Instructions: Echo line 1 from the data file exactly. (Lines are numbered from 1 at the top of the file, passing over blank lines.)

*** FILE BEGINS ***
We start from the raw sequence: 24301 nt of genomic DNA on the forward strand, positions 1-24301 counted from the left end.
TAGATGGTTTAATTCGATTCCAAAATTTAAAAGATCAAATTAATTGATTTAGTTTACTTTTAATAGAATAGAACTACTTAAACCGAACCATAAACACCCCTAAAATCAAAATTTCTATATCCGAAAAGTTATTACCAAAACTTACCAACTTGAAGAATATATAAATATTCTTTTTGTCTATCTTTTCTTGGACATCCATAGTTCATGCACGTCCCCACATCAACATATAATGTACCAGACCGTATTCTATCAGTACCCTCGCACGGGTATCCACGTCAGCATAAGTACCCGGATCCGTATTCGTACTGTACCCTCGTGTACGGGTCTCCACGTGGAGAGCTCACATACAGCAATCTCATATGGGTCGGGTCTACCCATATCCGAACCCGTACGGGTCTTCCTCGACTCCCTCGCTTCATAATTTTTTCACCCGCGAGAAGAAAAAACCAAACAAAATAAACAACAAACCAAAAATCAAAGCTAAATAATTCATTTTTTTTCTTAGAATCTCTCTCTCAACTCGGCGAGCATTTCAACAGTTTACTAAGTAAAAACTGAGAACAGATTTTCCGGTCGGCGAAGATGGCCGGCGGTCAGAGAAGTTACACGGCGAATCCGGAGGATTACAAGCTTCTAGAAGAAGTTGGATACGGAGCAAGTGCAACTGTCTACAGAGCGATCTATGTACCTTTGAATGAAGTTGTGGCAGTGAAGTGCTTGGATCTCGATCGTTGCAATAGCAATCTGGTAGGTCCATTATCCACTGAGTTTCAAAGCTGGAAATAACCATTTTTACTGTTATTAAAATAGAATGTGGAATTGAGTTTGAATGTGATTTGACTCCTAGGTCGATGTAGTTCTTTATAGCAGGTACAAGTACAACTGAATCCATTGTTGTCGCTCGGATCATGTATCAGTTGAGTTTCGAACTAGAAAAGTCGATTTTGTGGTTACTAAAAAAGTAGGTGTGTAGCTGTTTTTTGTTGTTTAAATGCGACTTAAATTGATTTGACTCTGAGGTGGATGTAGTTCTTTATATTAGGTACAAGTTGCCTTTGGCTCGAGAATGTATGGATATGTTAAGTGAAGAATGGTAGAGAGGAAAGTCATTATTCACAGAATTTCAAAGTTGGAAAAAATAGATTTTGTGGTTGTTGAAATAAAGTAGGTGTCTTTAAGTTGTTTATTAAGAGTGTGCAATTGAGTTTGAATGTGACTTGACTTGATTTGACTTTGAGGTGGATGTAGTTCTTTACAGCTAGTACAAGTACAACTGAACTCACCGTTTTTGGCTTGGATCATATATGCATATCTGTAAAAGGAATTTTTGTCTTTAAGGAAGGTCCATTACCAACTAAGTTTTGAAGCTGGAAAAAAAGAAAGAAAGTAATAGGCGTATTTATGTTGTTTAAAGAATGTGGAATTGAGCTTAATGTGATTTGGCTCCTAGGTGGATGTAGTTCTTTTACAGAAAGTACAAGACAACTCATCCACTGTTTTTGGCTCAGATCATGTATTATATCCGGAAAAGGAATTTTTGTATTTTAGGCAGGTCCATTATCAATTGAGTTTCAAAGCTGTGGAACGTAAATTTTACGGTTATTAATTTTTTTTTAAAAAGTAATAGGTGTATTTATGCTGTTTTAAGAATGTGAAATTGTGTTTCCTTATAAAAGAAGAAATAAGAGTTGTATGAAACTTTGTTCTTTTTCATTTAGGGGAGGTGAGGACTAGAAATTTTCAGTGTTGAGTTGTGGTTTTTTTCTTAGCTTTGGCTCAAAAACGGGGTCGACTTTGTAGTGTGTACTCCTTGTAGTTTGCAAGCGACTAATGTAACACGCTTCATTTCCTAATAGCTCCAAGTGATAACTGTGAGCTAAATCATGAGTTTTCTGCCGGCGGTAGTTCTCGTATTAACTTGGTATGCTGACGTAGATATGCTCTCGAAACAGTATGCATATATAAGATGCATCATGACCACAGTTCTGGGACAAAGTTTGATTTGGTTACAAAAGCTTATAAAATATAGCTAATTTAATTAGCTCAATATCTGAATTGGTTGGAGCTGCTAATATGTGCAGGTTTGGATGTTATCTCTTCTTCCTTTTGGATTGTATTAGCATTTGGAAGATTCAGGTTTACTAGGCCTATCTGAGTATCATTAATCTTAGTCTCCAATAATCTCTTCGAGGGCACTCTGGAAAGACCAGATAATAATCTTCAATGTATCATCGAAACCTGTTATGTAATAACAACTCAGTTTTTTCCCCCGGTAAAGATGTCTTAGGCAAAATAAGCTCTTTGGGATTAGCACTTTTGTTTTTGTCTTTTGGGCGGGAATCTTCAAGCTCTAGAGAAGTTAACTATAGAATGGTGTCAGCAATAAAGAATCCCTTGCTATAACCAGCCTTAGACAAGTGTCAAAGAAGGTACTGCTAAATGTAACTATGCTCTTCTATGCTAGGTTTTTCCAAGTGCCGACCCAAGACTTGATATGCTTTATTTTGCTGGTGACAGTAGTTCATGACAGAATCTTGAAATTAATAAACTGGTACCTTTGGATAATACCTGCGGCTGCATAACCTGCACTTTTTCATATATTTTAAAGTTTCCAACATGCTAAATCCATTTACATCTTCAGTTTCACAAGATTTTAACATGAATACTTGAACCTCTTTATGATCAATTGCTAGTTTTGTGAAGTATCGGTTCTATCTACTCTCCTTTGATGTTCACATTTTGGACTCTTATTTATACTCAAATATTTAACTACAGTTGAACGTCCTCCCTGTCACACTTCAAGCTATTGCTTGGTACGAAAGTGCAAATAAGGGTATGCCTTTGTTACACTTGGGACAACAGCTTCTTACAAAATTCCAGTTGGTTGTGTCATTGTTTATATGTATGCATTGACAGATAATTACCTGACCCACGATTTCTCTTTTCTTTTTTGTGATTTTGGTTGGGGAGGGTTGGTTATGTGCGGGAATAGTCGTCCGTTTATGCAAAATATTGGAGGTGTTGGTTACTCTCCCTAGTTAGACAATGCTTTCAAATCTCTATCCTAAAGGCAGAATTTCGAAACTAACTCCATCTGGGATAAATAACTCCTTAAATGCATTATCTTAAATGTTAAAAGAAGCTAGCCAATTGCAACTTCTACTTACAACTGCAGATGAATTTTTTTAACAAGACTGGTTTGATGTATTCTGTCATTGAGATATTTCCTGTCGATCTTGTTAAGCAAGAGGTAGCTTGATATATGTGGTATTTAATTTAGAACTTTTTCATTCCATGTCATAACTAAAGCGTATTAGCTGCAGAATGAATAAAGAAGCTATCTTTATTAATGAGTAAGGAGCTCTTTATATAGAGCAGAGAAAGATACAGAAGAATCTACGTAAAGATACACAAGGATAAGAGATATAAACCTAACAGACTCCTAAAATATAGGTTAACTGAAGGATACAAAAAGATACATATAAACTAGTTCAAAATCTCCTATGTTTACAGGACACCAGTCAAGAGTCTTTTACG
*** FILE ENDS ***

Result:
We start from the raw sequence: 24301 nt of genomic DNA on the forward strand, positions 1-24301 counted from the left end.